Weekly Update 31
💣 Russia becomes Ukraine's biggest arms supplier, women are charging men they date, and more
October 7, 2022
Hey everyone! The US has pardoned thousands convicted for weed possession — a step that could eventually lead to the decriminalization of marijuana. Before you freak about this historic move, here are a few other top stories that you need to know:
👩💻 Everything we do on the internet, from streaming shows to reading blogs, requires storing, moving, or sharing data, and creates waste.
🏟️ We bind the processes in data centers: massive buildings filled with computers, some as big as several football fields, which require enormous water and energy sources.
💻 You know how the bottom of your computer gets hot? That is what happens at data centers but on a massive scale.
Data centers, please stop drinking my water
🏭 Big data centers, like Google's, use billions of liters of water yearly because they generate a lot of heat.
💂 Data centers in London have been using drinking water to cool their equipment — it came to light when the river Thames started drying up.
Heat recycling is the hot new thing on the block
🥵 Data centers account for 1% of global electricity use annually and emit massive amounts of heat.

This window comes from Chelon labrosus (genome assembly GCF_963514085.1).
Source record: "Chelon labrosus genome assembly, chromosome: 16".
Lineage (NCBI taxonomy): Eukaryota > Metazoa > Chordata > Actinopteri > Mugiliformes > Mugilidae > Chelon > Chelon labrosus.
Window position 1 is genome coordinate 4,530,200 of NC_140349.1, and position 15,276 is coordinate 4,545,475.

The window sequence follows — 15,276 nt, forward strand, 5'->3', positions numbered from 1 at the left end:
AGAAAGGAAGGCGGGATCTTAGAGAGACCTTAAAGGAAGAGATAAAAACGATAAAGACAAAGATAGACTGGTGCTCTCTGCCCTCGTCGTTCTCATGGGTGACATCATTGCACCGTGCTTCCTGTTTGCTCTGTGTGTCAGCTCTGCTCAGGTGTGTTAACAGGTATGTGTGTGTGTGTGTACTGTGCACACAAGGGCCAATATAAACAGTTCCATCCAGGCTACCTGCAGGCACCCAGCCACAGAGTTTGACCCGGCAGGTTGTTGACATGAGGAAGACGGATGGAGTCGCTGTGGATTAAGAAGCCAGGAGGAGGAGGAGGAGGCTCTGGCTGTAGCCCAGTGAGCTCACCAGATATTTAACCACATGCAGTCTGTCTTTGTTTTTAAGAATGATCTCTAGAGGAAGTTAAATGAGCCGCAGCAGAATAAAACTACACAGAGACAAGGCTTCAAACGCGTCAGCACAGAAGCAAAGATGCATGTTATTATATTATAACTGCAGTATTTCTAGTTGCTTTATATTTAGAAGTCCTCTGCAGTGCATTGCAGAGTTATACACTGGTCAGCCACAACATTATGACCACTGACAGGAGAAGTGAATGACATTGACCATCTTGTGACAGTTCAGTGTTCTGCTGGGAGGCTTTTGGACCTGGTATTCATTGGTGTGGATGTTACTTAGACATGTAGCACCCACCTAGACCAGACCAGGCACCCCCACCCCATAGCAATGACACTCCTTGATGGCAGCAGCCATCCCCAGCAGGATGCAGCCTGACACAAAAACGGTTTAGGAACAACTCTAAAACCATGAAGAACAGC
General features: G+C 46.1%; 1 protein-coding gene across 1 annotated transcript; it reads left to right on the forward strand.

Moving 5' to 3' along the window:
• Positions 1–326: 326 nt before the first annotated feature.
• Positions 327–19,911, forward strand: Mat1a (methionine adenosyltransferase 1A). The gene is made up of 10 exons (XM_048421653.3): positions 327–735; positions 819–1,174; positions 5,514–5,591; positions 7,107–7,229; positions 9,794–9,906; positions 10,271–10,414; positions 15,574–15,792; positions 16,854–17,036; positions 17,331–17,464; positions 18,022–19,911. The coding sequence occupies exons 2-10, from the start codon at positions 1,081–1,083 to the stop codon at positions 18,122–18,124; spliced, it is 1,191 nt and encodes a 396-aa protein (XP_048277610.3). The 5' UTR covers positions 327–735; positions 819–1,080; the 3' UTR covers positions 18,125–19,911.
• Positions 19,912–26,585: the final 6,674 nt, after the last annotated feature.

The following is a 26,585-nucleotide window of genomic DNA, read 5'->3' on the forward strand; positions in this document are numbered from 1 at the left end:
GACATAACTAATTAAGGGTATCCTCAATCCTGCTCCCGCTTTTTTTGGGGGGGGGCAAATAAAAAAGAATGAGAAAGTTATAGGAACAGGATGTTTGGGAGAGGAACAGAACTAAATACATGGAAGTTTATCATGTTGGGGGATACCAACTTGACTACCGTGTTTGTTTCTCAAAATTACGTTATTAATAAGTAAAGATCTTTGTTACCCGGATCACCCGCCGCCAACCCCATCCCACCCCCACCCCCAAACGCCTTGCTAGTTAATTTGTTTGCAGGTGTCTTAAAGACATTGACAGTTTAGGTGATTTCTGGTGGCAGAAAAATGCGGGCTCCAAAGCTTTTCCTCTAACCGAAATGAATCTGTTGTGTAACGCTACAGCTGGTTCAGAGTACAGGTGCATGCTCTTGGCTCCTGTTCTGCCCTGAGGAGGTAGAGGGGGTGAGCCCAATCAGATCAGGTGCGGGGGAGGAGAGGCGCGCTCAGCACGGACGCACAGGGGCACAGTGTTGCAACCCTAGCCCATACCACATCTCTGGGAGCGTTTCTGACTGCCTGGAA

🌊 So, cities in Norway and Sweden are trying to recycle this heat by directing it into groundwater systems, which can warm buildings up.
💸 However, the infrastructure required is costly, and building it in places not set up for it may be challenging.
Who's doing it: Facebook, H&M, Microsoft
🏠 Facebook uses heat from its Denmark data center to warm 6.9k homes.
🔄 H&M in Denmark, Telecity in Paris, and IBM's data center in Switzerland also recycle waste heat to reduce costs and emissions.
😮💨 Microsoft plans to build a data center operating on 100% emission-free energy in Finland, providing district heating and cutting 400,000 tons of CO2 emissions annually.
♻️ Recycling heat generated by internet waste can create a more widespread circular economy.
🚰 Data centers no longer need to look for resources like potable water for cooling, which means they could be built anywhere and bring high-paying jobs and money to rural areas.
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